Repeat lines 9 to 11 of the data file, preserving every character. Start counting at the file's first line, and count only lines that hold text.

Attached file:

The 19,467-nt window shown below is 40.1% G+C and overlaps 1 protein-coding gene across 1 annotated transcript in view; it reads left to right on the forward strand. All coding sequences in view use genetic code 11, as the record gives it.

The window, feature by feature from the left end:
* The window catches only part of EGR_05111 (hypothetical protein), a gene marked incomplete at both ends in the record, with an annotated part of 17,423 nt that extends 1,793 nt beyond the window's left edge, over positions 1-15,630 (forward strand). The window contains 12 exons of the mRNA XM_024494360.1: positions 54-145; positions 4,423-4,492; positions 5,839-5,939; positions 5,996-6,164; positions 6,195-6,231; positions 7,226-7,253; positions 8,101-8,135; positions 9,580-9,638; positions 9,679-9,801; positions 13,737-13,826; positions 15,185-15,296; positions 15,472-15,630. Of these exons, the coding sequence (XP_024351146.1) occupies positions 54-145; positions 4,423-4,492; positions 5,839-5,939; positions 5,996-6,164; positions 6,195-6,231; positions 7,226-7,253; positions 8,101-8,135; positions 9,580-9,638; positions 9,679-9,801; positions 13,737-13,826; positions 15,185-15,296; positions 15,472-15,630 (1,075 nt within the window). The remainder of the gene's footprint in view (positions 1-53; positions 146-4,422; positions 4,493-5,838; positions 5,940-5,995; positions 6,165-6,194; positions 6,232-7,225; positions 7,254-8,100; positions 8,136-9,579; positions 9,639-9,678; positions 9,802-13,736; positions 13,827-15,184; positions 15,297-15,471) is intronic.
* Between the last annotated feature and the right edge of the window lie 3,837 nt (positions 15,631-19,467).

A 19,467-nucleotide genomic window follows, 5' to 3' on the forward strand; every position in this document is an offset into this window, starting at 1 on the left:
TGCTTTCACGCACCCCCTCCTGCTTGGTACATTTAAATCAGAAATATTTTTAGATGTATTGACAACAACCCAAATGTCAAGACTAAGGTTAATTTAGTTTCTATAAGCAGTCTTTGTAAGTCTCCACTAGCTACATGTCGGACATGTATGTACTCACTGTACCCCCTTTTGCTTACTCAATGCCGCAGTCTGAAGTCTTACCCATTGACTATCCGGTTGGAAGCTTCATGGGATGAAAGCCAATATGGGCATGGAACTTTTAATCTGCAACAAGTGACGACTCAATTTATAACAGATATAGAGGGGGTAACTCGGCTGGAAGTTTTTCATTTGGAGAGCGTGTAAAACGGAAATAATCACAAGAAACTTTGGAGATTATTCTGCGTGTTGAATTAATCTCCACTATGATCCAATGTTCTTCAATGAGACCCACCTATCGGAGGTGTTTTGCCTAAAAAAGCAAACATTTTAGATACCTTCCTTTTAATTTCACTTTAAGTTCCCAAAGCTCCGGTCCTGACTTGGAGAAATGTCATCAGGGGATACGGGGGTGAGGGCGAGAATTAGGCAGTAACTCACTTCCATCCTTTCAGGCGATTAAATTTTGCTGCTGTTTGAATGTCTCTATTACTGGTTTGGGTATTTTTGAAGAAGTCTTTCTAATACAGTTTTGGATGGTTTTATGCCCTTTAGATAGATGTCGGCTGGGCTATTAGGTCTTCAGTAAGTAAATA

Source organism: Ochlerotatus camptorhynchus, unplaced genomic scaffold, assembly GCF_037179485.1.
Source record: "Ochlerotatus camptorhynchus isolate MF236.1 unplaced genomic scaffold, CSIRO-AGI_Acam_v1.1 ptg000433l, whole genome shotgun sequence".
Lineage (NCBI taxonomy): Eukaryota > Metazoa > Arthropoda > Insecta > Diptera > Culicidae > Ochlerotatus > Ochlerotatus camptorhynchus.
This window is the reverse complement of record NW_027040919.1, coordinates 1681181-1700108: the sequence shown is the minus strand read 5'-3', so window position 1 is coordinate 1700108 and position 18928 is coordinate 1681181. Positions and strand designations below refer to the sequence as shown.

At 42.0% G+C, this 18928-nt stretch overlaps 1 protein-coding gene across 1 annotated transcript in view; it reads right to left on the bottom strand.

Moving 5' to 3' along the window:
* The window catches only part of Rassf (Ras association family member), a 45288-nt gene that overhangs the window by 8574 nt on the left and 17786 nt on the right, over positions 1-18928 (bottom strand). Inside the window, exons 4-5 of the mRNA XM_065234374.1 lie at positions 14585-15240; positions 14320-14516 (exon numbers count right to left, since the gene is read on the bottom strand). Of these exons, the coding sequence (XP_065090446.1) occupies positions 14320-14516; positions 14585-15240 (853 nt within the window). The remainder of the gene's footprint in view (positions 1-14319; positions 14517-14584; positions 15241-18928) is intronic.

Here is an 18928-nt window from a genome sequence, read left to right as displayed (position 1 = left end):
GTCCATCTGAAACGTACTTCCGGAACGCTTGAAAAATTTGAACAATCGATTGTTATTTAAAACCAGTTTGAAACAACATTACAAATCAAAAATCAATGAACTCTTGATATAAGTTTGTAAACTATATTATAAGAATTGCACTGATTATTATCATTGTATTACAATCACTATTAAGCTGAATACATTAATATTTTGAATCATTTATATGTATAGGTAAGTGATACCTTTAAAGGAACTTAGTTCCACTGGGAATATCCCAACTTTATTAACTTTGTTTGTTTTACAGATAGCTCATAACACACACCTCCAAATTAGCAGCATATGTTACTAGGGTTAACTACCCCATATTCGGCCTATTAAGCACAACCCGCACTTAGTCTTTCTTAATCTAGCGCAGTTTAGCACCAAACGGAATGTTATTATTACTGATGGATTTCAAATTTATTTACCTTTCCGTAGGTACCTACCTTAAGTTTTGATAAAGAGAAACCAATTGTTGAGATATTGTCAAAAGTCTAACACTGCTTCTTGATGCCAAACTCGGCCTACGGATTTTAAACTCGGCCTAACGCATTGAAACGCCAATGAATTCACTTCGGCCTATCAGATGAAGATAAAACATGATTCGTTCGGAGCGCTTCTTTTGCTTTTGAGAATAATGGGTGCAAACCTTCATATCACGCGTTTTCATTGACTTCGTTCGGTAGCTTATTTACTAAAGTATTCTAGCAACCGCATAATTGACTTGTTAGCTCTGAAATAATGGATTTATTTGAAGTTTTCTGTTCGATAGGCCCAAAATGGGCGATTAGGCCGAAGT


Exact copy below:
Lineage (NCBI taxonomy): Eukaryota > Metazoa > Arthropoda > Insecta > Diptera > Culicidae > Ochlerotatus > Ochlerotatus camptorhynchus.
This window is the reverse complement of record NW_027040919.1, coordinates 1681181-1700108: the sequence shown is the minus strand read 5'-3', so window position 1 is coordinate 1700108 and position 18928 is coordinate 1681181. Positions and strand designations below refer to the sequence as shown.

At 42.0% G+C, this 18928-nt stretch overlaps 1 protein-coding gene across 1 annotated transcript in view; it reads right to left on the bottom strand.